Link to provisional docs.
I’m really excited about this. The interface reminds me of Glide somewhat, which I’ve toyed with in the past and seems like the most mature of the unofficial dependency management options. This seems like a better option because (AFAICT) Glide has no support for pegging to a SemVer release (I could be wrong here).
With better support for dependencies on a per-project level, I’m curious if there will eventually be elimination of GOPATH. I can’t really think of a good reason for it still to exist, other than maybe for simple projects where you don’t want to have to bother with project-level dependencies.
Here’s hoping that GOPATH dies a fiery death. The requirement, by default, to keep my code 4 layers beneath my home directory always seemed completely obnoxious to me. Obviously there are ways around the various inconveniences this causes, but it’s still irritating, particularly because it’s so incredibly unnecessary.
My pet peeve with GOPATH is that I sometimes write libraries which support multiple languages. I want to use a single git repo with all the code in it but GOPATH forces me to either split up my archive or put GOPATH tendrils everywhere. It’s ugly. I just want to compile it in place like I can with any other language.
Not sure why it’s:
The idea that something you dislike could not exist for a good reason is unhelpful in the extreme.
Specifically your home directory (surely you put it anywhere)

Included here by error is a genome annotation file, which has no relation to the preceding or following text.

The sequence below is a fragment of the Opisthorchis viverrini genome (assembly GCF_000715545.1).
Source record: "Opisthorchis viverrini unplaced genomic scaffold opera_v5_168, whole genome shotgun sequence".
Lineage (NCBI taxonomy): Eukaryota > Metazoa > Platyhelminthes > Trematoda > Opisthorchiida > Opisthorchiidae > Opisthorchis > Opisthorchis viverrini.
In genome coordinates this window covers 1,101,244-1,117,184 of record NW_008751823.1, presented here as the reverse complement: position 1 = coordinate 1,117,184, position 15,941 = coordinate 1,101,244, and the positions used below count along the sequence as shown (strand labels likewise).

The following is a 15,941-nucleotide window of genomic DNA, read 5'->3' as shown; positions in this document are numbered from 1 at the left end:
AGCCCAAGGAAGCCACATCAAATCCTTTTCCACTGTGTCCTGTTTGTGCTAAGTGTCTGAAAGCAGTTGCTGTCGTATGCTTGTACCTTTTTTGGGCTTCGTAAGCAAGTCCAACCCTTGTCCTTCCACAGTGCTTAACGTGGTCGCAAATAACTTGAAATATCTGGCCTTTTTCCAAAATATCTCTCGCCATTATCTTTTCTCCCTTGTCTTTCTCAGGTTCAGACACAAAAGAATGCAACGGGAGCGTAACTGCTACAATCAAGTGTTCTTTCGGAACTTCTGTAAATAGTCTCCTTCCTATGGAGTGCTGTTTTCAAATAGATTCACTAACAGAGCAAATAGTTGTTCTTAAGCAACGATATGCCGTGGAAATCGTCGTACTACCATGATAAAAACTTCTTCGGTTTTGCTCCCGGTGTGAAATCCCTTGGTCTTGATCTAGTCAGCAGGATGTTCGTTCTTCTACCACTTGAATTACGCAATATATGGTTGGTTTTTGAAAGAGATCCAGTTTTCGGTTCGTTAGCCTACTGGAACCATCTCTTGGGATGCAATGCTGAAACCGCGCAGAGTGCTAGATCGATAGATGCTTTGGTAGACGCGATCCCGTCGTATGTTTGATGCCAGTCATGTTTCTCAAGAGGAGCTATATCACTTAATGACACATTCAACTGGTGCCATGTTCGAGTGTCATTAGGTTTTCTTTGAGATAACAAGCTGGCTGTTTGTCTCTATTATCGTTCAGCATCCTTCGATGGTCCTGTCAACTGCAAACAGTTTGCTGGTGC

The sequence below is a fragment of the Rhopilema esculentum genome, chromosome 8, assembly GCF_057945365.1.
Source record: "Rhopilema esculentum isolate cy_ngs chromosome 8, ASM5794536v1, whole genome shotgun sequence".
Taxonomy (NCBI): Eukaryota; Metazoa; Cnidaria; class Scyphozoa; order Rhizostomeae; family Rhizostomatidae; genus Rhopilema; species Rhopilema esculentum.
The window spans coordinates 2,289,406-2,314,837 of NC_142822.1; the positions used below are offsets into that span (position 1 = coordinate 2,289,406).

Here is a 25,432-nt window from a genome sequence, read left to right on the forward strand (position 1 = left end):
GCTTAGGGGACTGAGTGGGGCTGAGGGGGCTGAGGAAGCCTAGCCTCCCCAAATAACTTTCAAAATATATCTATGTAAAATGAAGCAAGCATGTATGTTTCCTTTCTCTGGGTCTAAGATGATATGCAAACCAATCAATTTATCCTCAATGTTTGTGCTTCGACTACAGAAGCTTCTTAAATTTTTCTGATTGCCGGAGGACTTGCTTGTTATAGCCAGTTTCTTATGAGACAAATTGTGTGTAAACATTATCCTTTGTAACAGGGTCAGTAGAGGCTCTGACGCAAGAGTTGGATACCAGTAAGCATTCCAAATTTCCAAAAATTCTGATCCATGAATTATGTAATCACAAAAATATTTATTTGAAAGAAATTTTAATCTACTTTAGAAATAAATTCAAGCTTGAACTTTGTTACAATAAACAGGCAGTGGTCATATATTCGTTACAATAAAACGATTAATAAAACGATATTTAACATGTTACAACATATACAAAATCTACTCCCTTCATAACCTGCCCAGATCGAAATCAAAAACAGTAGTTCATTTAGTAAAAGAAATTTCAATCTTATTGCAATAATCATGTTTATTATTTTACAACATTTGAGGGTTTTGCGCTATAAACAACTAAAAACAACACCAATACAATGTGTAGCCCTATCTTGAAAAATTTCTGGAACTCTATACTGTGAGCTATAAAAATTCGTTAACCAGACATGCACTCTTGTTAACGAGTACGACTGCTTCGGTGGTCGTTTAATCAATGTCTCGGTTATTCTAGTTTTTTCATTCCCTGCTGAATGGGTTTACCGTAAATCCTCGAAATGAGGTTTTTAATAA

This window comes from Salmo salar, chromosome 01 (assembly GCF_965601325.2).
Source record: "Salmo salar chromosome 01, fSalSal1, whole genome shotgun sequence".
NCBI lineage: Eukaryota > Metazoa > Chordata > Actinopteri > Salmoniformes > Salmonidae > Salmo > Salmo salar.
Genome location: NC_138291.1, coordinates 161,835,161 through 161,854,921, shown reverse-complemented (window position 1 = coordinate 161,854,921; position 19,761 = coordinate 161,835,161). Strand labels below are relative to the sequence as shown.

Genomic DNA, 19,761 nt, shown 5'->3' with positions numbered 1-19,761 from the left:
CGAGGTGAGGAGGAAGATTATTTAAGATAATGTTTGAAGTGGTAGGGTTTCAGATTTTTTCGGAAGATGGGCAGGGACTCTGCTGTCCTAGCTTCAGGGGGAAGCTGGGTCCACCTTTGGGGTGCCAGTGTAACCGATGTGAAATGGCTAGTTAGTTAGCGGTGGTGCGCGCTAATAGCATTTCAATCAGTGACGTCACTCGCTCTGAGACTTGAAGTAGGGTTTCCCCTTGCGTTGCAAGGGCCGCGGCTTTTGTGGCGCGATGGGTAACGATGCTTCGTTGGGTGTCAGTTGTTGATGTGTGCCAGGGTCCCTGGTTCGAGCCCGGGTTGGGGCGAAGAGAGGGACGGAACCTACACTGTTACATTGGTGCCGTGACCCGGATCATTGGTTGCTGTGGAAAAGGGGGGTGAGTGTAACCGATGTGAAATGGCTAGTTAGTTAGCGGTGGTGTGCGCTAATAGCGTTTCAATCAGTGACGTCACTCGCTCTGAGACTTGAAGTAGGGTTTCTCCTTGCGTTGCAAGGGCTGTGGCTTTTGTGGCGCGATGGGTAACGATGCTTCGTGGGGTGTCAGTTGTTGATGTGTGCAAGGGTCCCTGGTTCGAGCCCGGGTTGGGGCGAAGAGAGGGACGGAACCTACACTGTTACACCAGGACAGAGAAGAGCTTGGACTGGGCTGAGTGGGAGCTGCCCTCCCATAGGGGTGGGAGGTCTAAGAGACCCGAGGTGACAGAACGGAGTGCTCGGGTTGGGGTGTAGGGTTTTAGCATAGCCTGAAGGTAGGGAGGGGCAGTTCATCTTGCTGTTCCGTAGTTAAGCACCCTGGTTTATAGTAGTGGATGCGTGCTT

Because I normally keep my code in my home directory. It makes no difference where it is, the point is that it’s four layers of directories I don’t need or want.
Specifically four levels deep (I assume you refer to src/<domain>/<user>/<repo>)
Yep, you assumed correctly. For me, this means ~/Go/src/<domain>/<user>/<repo> instead of ~/repo. I find this endlessly annoying.
Unnecessary (there are trade-offs, to be sure, but it’s not like there are no nice features it enables)
Like what? What does it provide that would be infeasible with a different, less restrictive directory layout? I’m genuinely curious because I’ve literally never been in a situation where I said to myself “Gosh, I’m sure glad Go imposes this weird directory structure on me.”
The idea that something you dislike could not exist for a good reason…
I never said that. In fact, I only criticized the directory structure as the default. I feel that the current default is no longer the most reasonable default. Perhaps at one time it was the best default. That has no bearing on my opinion or argument.
I’m not saying we should stone Rob Pike because he chose the default stupidly, if that were the case then I would need to demonstrate that there were no good reasons for the current default (I would also need to make a strong case for stoning as the most appropriate reaction, but that’s another matter). But I’m saying the default should be changed, in the present.
For context, I use a GOPATH per project, so my app code is in eg src/server/main.go.
I also use an editor with a good fuzzy file search implementation, so I can type usrpkm instead of github.com/user/package/main.go to find a file. These both substantially improve the situation.